“When they see Kvara, they see Maradona.”
Napoli have always had a craze for talismanic attacking players.
In recent years, there have been Dries Mertens and Lorenzo Insigne. A few years ago were Marek Hamsik and Ezequiel Lavezzi. But none have been more famous – or loved by Napoli fans – than Diego Maradona.
The Argentine has become the symbol of Neapolitan brilliance and impetuosity during his seven seasons in southern Italy, scoring goals and winning titles.
‘El Pelusa’ The club’s legacy – during which it led Napoli to its only Scudetto titles in 1986/87 and 1989/1990, as well as the club’s only European glory with the 1988/89 UEFA Cup – was such that it renamed its stadium in his honor. his death in 2020.
Although he left the club in 1991, Maradona’s presence still looms large at the club and ‘El Pibe de Oro’ is the standard bearer for small, cunning and attacking players who come to the club.
So being compared to Maradona by Napoli fans comes with the hope that he will bring the success the Argentine brought with him. Many players have come and gone – having been anointed to succeed Maradona – but a third Serie A title has remained elusive.
Then, in July, a scruffy and unrecognized Georgia winger swung to Napoli.
Fast forward to November and despite arriving without much fanfare, Khvicha Kvaratskhelia is already being compared to Maradona. He was affectionately nicknamed “Kvaradona” after a meteoric start to life in Italy; one that has linked him with moves to huge clubs across Europe and gripped the football-mad city.
Edo Badalashvili, a Georgian football journalist, traveled to Naples in September to watch Kvaratskhelia – also known as ‘Kvara’ – play against his beloved Liverpool in the Champions League.
Although Kvaratskhelia didn’t score, he tormented the Liverpool defense in a comfortable 4-1 win for Napoli, and he remembers the outpouring of love his compatriot received from the club’s fans.
“Our Georgian immigrants who live in Naples say that as Georgians we are given pizza there because of Kvara,” Badalashvili told CNN Sport. “In the town of Maradona, everyone loves Kvara. They wear his t-shirts.
“When they found out I was from Georgia, everyone greeted me, took pictures and chanted ‘Khvicha, Khvicha.’ True, it is still difficult for them to pronounce the name correctly, I don’t know how Kvara was able to do it in such a short time.
“But, believe me, in Napoli they already like him a lot and he is the first player in this team there.
“I have a video of Napoli fans chanting players’ names before the game against Liverpool. The name they were chanting the loudest was Kvaratskhelia.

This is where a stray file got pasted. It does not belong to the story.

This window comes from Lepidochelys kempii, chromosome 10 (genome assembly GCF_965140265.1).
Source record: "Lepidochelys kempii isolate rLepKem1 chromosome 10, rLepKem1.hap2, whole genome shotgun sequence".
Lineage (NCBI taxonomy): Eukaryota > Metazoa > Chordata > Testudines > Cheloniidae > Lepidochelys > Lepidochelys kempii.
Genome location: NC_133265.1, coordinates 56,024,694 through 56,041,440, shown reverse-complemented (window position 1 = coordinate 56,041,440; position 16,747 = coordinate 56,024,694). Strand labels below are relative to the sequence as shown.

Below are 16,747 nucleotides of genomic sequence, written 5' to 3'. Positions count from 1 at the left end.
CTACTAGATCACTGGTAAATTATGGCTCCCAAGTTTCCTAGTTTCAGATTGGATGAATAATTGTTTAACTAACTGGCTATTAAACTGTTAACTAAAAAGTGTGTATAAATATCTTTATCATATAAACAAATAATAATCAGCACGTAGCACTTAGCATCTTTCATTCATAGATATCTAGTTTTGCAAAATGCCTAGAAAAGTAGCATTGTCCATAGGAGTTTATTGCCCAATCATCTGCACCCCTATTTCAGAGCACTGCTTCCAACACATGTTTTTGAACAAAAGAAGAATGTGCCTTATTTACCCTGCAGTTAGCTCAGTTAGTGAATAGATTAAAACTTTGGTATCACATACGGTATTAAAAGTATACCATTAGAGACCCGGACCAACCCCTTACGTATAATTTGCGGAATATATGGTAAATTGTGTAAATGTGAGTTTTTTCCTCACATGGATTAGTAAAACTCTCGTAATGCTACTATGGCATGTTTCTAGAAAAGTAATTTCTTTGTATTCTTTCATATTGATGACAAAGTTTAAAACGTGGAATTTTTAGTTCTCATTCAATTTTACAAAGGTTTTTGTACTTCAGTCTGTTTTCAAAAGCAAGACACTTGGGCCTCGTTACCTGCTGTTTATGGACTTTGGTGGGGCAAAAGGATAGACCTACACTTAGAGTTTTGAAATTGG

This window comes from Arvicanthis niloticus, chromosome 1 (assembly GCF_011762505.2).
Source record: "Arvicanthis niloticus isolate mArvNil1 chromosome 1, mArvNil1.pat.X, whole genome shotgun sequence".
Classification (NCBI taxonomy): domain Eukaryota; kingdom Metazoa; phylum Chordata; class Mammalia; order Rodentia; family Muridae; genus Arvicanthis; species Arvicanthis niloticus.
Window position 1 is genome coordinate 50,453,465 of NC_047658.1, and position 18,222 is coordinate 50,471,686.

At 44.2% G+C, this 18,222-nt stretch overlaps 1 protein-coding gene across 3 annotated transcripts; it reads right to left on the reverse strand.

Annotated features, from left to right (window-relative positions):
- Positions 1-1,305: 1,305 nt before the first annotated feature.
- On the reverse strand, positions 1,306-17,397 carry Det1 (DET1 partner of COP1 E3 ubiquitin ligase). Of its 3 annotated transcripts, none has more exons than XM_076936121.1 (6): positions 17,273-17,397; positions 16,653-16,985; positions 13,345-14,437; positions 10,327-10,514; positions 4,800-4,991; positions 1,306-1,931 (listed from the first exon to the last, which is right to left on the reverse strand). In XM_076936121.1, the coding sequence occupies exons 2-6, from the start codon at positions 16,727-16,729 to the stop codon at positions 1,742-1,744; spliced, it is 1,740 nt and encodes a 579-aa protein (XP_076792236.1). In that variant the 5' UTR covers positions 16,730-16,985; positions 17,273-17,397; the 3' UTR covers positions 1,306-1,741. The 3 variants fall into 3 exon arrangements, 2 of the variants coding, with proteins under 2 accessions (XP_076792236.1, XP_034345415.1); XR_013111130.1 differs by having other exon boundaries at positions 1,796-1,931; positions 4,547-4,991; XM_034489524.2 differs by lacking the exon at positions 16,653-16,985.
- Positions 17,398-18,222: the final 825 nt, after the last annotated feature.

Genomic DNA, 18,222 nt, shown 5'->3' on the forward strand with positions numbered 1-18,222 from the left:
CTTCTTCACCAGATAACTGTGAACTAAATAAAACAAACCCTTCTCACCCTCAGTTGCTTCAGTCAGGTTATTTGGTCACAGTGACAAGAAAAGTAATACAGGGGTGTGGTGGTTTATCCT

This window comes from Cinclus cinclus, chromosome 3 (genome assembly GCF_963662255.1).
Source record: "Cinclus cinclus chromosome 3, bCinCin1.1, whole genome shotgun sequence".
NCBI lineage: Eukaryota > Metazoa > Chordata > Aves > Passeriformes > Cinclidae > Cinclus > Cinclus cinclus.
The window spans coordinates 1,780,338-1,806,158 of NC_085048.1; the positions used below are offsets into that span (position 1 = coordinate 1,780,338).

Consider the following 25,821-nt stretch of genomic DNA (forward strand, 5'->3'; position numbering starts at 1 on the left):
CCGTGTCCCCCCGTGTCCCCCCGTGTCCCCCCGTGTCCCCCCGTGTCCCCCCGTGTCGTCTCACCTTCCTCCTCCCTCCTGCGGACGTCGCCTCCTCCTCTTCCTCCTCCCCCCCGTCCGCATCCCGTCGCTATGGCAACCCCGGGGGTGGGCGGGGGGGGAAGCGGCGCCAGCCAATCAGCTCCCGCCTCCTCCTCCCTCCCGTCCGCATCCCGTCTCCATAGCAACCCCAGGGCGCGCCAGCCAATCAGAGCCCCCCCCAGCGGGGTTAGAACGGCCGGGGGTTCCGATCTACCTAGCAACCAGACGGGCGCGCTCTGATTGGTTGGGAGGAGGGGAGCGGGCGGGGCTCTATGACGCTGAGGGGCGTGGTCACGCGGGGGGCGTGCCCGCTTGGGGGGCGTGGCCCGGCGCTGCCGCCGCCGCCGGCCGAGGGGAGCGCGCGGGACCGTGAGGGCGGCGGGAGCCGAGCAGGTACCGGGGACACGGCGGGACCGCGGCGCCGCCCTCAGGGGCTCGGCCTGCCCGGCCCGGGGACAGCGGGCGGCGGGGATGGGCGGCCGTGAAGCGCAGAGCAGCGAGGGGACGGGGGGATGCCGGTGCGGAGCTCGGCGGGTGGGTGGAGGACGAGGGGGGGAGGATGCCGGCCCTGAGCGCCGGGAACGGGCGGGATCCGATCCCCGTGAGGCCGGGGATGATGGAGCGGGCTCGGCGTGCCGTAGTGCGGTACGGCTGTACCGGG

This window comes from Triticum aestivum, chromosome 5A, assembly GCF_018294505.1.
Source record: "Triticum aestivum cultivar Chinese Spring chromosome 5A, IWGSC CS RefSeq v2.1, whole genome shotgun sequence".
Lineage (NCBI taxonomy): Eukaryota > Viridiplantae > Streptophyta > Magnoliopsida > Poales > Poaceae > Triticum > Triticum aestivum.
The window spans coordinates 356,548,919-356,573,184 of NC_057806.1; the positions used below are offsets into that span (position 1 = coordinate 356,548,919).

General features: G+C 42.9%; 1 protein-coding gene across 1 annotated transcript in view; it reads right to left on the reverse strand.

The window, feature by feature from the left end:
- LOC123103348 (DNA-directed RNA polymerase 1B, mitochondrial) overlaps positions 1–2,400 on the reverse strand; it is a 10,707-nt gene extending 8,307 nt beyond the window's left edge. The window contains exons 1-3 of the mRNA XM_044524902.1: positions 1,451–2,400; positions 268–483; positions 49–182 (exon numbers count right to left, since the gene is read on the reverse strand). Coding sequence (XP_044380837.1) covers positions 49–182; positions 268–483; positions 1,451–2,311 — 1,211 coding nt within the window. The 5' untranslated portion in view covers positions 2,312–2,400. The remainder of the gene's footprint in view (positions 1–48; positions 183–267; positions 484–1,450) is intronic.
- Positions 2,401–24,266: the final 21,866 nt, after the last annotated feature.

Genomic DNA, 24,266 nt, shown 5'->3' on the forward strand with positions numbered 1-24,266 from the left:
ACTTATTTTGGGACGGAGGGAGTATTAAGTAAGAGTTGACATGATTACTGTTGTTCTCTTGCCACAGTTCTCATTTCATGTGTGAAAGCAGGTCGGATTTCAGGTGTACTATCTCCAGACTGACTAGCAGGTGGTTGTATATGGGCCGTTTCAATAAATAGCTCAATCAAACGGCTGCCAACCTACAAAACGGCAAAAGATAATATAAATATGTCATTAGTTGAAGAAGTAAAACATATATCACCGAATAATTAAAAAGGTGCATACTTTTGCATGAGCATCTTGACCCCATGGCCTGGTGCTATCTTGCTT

For a boy from Tbilisi, Kvaratskhelia had big boots to put on.
Two stalwarts of the Napoli squad – Napoli-born Insigne and the club’s all-time top scorer Mertens, left for new pastures this summer after long spells with the club.
And so, Napoli looked for replacements on the wing. To the surprise of many, they turned to a player previously unknown to many European football fans, signing Kvaratskhelia from Dinamo Batumi in Georgia for around 15 million euros. ($14.8 million).
Given the hole Kvaratskhelia was theoretically filling and being the club’s main attacking signing this summer, questions were asked of Napoli’s sporting directors if they had done enough.
“You kind of think, ‘Well, when I think of Mertens and Insigne, that doesn’t mean that a 21-year-old Georgian for a relatively low amount also coming directly from the Georgian League,’ Italian football said. . Total Italian Football journalist Euan Burns told CNN Sport.
“It would be more common for there to be some sort of stepping stone, say, in the Netherlands for argument’s sake, before moving on to a league like Serie A.
“And that didn’t happen. So you think: “Surely this guy can’t fill that gap in this Napoli squad.”
But wearing the No.77 shirt, Kvaratskhelia did more than that.
As part of Napoli manager Luciano Spalletti’s fast-paced new team, the 21-year-old Georgian was a vital driving force on the left side, providing goals and assists as he won Serie A and the Champions League. taken by storm and made Napoli one of the most exciting teams in Europe. His contributions have helped the club to their current 16-game unbeaten streak in Serie A.
In 16 appearances, he scored eight goals and had eight assists. His real exit party came when he terrorized the Liverpool defense during Napoli’s demolition of last season’s Champions League runners-up Napoli.
When asked to recall a player with such an immediate impact in Italy, Burns struggled to do so, comparing the variety of Kvaratskhelia’s playing style to that of Manchester City striker Erling Haaland.
“What’s interesting about Haaland is that, despite his height, he has all the elements of a striker in the sense that he can run the ball for a long time at pace,” Burns said. “Also, he can shoot from distance, he can score headed goals.